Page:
Windhoek-The Ministry of Education, Arts and Culture has reiterated that its implementation guidelines still stand regarding commemoration of the Day of the African Child.
Following wide consultations last year the ministry issued a directive that the Day of the African Child should be commemorated formally at schools this year. This confirmation follows queries and complaints by some parents and teachers who wanted to know why learners have to go to school if the Day of the African Child is listed as a public holiday in Namibia.
However, the Permanent Secretary in the Ministry of Education, Arts and Culture, Sanet Steenkamp, told New Era the directive remains as decided last year.
“The circular is very clear,” she said.
The circular which Steenkamp signed last year November 30 and addressed to education stakeholders clearly states the Day of the African Child should not be a formal teaching day, but commemoration and awareness activities should take place that will be beneficial and of value to learners.
The addressees included the education minister and her deputy, chief regional officers,
deputy permanent secretaries, education directors and their deputies, chief inspectors, inspectors, chief education officers, education officers, school counsellors, school principals, heads of department, teachers and the Namibia National Teachers’ Union (Nantu), among other education organisations.
In 1991, the African Union Assembly passed a resolution declaring June 16 as Day of the African Child.
The day presents an opportunity for all stakeholders on children’s rights including the government, non-governmental organisations and international agencies to reflect on issues affecting children on the African continent.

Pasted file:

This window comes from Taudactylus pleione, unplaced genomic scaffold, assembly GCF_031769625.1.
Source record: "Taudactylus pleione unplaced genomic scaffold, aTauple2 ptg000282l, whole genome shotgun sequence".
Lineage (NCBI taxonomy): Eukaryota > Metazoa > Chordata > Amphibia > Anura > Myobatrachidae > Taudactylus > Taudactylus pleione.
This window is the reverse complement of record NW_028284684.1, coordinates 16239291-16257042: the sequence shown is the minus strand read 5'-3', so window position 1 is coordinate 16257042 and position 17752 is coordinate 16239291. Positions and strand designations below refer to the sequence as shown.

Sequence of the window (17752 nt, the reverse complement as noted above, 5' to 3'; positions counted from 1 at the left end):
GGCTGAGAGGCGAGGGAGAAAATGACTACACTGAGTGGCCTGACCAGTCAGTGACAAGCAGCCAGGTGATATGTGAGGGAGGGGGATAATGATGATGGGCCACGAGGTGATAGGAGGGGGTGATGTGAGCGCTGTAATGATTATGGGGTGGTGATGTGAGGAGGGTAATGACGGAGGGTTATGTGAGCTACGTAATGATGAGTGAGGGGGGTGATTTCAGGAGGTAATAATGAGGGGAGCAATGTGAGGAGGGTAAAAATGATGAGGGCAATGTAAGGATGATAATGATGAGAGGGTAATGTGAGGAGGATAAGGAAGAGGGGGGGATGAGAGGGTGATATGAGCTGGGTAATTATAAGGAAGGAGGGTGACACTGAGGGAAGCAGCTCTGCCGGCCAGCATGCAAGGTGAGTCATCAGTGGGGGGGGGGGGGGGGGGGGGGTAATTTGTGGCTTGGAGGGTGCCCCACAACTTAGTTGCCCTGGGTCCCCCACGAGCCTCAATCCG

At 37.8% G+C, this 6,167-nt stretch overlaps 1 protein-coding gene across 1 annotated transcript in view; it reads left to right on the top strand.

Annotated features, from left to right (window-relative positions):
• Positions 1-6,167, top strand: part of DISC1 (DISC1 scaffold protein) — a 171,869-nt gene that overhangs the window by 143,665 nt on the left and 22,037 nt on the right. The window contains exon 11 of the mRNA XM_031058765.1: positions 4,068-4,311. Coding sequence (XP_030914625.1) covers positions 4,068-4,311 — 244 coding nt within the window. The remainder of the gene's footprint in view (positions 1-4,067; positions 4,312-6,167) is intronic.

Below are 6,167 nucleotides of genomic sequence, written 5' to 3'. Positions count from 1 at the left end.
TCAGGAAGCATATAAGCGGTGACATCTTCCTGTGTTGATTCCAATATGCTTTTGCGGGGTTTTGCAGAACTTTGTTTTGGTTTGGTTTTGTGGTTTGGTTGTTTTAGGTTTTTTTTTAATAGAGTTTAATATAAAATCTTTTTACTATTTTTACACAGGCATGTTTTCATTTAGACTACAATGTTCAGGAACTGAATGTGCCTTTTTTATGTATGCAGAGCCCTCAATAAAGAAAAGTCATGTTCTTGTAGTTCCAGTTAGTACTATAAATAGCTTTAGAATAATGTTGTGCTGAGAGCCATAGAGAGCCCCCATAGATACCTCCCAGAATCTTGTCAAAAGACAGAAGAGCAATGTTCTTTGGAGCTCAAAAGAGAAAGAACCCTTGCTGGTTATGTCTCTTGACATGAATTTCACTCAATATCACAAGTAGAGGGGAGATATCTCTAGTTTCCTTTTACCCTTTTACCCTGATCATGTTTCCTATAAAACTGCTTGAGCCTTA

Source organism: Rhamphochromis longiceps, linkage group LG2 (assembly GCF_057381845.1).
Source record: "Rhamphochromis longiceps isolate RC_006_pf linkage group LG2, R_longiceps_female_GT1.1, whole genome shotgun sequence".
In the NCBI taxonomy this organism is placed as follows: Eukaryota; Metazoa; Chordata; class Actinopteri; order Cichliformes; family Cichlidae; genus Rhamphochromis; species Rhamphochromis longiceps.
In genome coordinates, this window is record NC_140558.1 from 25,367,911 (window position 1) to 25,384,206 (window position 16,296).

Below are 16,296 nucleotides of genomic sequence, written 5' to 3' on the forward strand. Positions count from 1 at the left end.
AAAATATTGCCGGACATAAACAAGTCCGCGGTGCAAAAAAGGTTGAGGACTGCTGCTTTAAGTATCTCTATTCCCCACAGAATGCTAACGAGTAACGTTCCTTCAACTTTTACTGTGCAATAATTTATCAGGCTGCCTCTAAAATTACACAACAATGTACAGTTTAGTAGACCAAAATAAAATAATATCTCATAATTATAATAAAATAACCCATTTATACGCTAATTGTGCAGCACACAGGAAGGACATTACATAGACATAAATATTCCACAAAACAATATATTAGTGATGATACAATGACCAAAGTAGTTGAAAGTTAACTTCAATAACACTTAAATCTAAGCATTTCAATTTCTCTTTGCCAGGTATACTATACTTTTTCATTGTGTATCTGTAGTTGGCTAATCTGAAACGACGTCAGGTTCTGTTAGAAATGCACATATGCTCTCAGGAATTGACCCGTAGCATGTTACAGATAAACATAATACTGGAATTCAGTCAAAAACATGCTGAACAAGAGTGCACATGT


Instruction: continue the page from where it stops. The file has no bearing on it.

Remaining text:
Steenkamp in the circular stated that with the commemoration of the day, Namibians have the opportunity to evaluate the progress made with regard to implementation of children’s rights and the challenges the nation continues to face towards the full realization of the rights of children in Africa.
Further, the circular says school principals, teachers and learners must take a collective meaning in commemorating this important day at the school from 07h30 to 13h00.
It further states that each school should prepare a programme that includes activities such as invited guests or motivational speakers, poems, dramas and cultural dances to dedicate to the special day.
A report, the circular stipulates, should be written by every school principal and needs to be forwarded through the circuit inspector to the director of education, arts and culture in the respective regions.
The director will then submit a regional report on commemoration of the day to the permanent secretary by August 1 this year.
The Education Act of 2001, No. 16, specifically section 37 (1), empowers the minister to determine, after consultation with the National Advisory Council, the annual school calendar, in particular the number of days in the academic year which in turn determines the minimum hours of instruction.
Therefore, upon deliberations by the National Advisory Council and their recommendations presented to the Minister of Education, Arts and Culture Katrina Hanse-Himarwa, the school calendar for 2017 was officially released on November 3, 2016 and the Day of the African Child was indicated as a day to be commemorated formally at school.